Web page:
SAT / ACT Prep Online Guides and Tips

Can You Use Old Practice SATs to Study for the New SAT?

Posted by Ellen McCammon | Apr 6, 2016 10:00:00 PM

SAT Strategies

 

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Since the SAT has just been redesigned, you might feel like there aren’t very many practice questions around for you to use. The College Board has released four free practice tests, but once you get through those, what should you do?

You might be wondering if you can use old SAT practice tests to study for the new SAT. The answer is yes, you can! I will show you how.

Read on to see why you would want to use old practice tests, what practice tests won’t do for you, and then a how-to guide on the most effective way to use old tests to prep for each section. Finally, I’ll also briefly discuss using the ACT for new SAT prep, since the tests are surprisingly similar.

 

Why to Use Old SAT Practice Tests

Simply put, you should use old practice tests if you want to increase your stock of practice questions! While you will have to be careful to skip the irrelevant questions, and there are some new question types you won’t be able to prep for using old tests, they are still a valuable resource, especially if you need extra questions to work on a particular section or skill.

While the SAT has been redesigned, many of the question types are still the same between the old and new tests, so you can use old tests for practice questions for those question types. I will break down which question types to use and which ones to skip in the next sections.

They are also useful because they are official College Board materials, and you can expect rigorous quality control from the official makers of the SAT more so than from most prep book or test prep companies--so no situations where the correct answer is actually ambiguous, for example. You know old tests were really administered to students, which means those questions are College Board-approved!

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So high quality they should put this seal on them!

 

What Old SAT Tests Won't Help You With

Taking an entire old test from start to finish won’t really prepare you for the experience of sitting down to take the new SAT, so don’t do that. The overall tests are too different structurally for taking the old SAT to give you a good sense of what taking the new one will be like. If you want to take a complete test to get a sense of what your SAT experience will be like on test day, take one of the College Board’s four complete free practice tests for the redesigned SAT instead of an old one.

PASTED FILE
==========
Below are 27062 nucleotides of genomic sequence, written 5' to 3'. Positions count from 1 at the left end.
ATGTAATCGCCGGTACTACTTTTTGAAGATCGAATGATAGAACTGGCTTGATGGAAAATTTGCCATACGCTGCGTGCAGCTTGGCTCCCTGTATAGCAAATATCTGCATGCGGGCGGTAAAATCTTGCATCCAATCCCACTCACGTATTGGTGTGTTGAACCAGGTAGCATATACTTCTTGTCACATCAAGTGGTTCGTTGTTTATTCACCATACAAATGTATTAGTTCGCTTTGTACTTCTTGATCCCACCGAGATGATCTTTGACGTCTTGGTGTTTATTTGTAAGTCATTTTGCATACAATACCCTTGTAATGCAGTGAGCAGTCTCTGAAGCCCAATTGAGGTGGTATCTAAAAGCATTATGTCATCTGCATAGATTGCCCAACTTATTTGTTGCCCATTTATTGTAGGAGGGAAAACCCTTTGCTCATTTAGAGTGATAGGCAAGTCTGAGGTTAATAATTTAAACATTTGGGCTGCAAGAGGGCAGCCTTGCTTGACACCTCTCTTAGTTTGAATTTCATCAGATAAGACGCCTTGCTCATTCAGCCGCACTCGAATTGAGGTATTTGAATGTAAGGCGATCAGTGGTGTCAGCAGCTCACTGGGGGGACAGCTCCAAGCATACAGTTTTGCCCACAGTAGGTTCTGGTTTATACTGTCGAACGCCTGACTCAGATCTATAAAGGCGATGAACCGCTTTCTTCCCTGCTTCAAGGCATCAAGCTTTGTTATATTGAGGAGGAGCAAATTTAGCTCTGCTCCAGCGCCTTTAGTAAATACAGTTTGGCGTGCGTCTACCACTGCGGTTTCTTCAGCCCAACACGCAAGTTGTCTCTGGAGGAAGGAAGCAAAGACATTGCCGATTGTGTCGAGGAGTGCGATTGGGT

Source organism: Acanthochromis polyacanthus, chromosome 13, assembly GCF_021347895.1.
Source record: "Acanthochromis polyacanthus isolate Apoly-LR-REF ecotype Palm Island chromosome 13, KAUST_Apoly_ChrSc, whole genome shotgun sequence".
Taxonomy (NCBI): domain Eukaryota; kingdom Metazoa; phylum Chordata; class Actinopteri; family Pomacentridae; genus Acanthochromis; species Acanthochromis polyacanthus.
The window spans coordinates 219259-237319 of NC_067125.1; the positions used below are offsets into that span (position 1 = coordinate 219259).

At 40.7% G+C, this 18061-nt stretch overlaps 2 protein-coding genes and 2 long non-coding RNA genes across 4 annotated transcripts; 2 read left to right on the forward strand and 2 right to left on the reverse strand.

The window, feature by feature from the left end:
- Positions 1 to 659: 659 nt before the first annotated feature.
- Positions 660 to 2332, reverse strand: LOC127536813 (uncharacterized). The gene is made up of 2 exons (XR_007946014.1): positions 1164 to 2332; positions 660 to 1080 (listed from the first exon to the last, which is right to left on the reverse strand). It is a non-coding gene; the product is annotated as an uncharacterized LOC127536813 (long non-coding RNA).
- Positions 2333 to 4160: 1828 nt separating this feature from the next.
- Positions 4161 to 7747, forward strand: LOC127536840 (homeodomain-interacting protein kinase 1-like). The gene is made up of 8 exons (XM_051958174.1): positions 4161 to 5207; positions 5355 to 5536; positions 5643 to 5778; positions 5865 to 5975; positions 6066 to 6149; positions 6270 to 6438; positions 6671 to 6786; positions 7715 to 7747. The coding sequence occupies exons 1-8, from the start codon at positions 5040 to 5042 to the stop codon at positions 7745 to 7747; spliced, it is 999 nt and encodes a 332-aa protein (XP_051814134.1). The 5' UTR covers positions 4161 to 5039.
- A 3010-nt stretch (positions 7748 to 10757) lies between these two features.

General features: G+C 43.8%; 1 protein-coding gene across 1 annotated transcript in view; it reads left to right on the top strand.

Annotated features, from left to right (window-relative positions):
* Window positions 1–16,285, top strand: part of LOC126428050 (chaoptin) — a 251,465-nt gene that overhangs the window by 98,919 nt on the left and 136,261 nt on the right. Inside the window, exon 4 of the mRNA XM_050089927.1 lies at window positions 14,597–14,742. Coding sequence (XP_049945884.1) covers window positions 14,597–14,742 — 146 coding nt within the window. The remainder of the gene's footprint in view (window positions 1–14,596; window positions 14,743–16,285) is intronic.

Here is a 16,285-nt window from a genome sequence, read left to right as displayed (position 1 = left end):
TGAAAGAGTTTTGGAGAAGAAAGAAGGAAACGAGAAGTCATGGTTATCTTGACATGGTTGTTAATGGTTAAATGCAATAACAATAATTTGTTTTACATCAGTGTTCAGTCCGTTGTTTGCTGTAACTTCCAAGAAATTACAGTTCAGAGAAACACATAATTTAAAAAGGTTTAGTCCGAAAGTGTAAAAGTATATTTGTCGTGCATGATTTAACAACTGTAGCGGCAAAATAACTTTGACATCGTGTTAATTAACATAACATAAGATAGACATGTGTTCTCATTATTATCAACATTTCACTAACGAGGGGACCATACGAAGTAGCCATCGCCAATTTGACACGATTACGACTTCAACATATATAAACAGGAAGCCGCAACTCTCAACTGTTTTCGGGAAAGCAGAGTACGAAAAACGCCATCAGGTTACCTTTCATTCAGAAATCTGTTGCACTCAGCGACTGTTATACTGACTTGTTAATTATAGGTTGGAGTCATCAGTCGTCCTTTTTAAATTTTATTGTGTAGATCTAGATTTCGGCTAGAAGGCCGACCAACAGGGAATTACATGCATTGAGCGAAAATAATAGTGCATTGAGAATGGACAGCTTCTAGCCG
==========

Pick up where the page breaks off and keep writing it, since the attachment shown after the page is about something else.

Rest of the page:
Old tests also won’t help you practice the new SAT essay. Instead of a 25-minute opinion-based essay as on the old SAT, the revised SAT gives you 50 minutes to analyze an argument. These are completely different in form and content, so looking at old SAT essay prompts is a waste of time.

Now I’ll move through each section in turn and describe how best to use it to prepare. I’ll go over what question types to use, which question types to skip, and what’s missing from the old SAT that is tested in the new one. All of my old SAT question examples will come from the 2014-2015 Practice SAT, and my new SAT question examples will come from Practice Test 1.

 

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With all these questions you'll be as prepared as this lady! And she looks ready.

 

Using Old SAT Practice Tests: Reading

The Reading section has not changed too dramatically with the revision, so you’ll be able to use most of the old Reading questions to practice for the revised SAT. The primary changes are that all of the questions are now passage-based, passages are longer, and Sentence Completion questions have been eliminated.

 

Old SAT Reading: Questions to Use

Using any and all of the passage-based questions will help you prep for the new SAT. The Old SAT has some very short (i.e. one paragraph) passages, while the revised SAT only has longer passages, but the questions are similar and useful for practice.

 

Old SAT Reading: Questions to Skip

The redesigned SAT has done away with Sentence Completion questions. There were complaints that these unfairly prioritized arcane vocabulary knowledge. So when you see these on old SATs, skip them. 

Example:

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Old SAT Reading: What's Missing